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Research has shown that religious affiliation has a protective effect against deliberate self-harm. This is particularly pronounced in periods of increased religious significance, such as periods of worship, celebration, and fasting. However, no data exist as to whether this effect is present during the Christian period of Lent. Our hypothesis was that Lent would lead to decreased presentations of self-harm emergency department (ED) in a predominantly Catholic area of Ireland.
Following ethical approval, we retrospectively analysed data on presentations to the ED of University Hospital Limerick during the period of Lent and the 40 days immediately preceding it. Frequency data were compared using Pearson’s chi-squared tests in SPSS.
There was no significant difference in the overall number of people presenting to the ED with self-harm during Lent compared to the 40 days preceding it (χ2 = 0.75, df = 1, p > 0.05), and there was no difference in methods of self-harm used. However, there was a significant increase in attendances with self-harm during Lent in the over 50’s age group (χ2 = 7.76, df = 1, p = 0.005).
Based on our study, Lent is not a protective factor for deliberate self-harm and was associated with increased presentations in the over 50’s age group. Further large-scale studies are warranted to investigate this finding as it has implications for prevention and management of deliberate self-harm.
The direct involvement of patients and carers in psychiatric education is driven by policy in the United Kingdom and Ireland. The benefits of this involvement are well known, however, it is important to consider the ethical aspects. This paper suggests how further research could explore and potentially mitigate adverse outcomes.
A literature search evaluating the role of patients and carer involvement in psychiatric education was undertaken to summarise existing evidence relating to the following: methods of involvement, evidence of usefulness, patient’s/carer’s views and learners’ views.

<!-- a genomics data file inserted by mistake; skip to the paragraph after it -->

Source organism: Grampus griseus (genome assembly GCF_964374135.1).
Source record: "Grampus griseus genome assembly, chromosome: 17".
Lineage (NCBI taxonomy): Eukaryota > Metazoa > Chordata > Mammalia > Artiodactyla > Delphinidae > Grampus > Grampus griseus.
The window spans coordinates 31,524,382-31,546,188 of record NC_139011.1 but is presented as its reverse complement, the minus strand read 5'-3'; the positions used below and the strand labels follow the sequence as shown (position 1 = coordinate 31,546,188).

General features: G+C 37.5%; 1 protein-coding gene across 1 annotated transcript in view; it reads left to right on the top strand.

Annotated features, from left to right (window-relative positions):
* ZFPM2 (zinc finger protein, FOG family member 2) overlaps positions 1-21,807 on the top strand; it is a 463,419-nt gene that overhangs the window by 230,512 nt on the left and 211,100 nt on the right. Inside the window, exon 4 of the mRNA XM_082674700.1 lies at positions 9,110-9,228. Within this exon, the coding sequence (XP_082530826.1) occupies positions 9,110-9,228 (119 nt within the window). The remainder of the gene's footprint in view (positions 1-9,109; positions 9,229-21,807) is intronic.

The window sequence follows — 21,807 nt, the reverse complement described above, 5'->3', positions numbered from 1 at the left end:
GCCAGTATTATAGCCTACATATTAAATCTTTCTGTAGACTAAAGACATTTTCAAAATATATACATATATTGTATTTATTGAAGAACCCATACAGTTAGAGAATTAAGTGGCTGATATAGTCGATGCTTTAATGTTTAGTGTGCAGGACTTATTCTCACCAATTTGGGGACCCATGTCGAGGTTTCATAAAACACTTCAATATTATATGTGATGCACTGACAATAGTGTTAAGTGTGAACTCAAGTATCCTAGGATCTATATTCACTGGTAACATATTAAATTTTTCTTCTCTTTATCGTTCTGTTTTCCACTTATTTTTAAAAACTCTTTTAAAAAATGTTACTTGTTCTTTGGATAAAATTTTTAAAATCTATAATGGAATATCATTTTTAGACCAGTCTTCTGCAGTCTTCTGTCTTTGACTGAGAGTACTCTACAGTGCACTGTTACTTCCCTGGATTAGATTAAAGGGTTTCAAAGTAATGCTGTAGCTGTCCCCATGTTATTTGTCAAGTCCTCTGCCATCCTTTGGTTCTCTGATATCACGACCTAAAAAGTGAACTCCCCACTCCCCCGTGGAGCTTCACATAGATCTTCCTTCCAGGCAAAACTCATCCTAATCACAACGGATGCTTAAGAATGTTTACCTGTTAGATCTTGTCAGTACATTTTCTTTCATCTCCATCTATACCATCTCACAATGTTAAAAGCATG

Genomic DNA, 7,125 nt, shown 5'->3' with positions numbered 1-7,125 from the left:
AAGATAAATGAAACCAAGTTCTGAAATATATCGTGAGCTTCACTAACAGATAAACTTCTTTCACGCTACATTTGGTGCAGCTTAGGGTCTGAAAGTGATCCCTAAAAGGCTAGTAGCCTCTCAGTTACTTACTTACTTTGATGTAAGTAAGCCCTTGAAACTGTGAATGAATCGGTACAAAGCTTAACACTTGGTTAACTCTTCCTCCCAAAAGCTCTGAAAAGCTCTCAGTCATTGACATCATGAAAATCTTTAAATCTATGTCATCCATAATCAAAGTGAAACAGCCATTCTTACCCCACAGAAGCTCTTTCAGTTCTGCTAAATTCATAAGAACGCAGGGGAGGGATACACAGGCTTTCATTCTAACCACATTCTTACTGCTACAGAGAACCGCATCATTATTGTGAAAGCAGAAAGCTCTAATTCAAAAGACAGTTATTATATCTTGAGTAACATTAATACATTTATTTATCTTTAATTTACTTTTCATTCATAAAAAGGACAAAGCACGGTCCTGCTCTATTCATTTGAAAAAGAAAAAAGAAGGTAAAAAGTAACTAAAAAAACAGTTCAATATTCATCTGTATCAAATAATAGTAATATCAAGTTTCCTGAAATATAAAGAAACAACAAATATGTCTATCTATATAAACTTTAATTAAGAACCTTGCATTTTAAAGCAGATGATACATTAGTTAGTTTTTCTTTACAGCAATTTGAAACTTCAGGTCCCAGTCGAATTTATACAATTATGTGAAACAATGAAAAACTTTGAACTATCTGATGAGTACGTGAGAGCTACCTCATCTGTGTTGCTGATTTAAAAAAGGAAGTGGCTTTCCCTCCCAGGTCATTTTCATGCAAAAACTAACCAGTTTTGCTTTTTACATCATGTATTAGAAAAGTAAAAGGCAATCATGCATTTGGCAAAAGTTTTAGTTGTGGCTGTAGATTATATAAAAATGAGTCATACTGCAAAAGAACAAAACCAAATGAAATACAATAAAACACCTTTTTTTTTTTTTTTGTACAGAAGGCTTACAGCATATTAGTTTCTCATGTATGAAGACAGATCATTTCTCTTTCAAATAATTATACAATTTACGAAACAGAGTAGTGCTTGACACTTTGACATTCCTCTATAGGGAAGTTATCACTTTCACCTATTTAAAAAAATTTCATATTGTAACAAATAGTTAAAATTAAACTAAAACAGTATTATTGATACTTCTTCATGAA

The Medline search produced 231 articles of which 31 were included in the literature review based on the key themes addressed in the paper.
The available evidence is generally positive regarding the use of patients and carers in psychiatric education. However, available research is varied in approach and outcome with little information on the ethical consequences. More research is required to inform policies on teaching regarding potential adverse effects of service user involvement.
Basic emergency care at primary, secondary and tertiary health care level in India is in its infancy. Lack of training in emergency care is an important factor. We designed AIIMS basic emergency care course (AIIMS BECC) to address the issue.
To improve the knowledge, skill and attitude of healthcare workers and laypersons in basic emergency care and to identify and train instructors.
Prospective study conducted over a period of one and half years. The target groups were medical, police, fire fighter, paramilitary forces, teachers, school children of India. Provider AIIMS BECC is of one day duration. The contents of the course are cardio-pulmonary resuscitation, chocking and special scenarios like trauma, electrocution, drowning, hypothermia, pregnancy, etc. Course was disseminated via lectures, audio-visual and hands on training. The participants were evaluated by pre and post test questions. Subjects had to score 80% to be successful and those who scored more than 90% were eligible for instructor course. The confidence levels at baseline and at the end of the course were evaluated in policecourses were evaluated on course clarity, course delivery and trainers quality on a likert scale (1 = worst, 5 = excellent).
1614 subjects were trained. 99.81% became providers and 2.6% were trained as instructors. 83.1% were non-medical and16.9% were medical personals. 76.14% were police, paramilitary 0.8%, teachers 1.6%, students 2.1% and mixed groups were 2.6%. The average and modal increase in confidence level among police were 66.14% and 62.49%. Likert scale of ≥ 4 was observed in 90.7% in course clarity, 91.28% in course delivery and 95.26% in trainer quality.
Knowledge, skill and attitude of healthcare care and laypersons in providing basic emergency care improved by community emergency care initiative. Instructors were identified for further dissemination of the course. The confidence levels increased among police.
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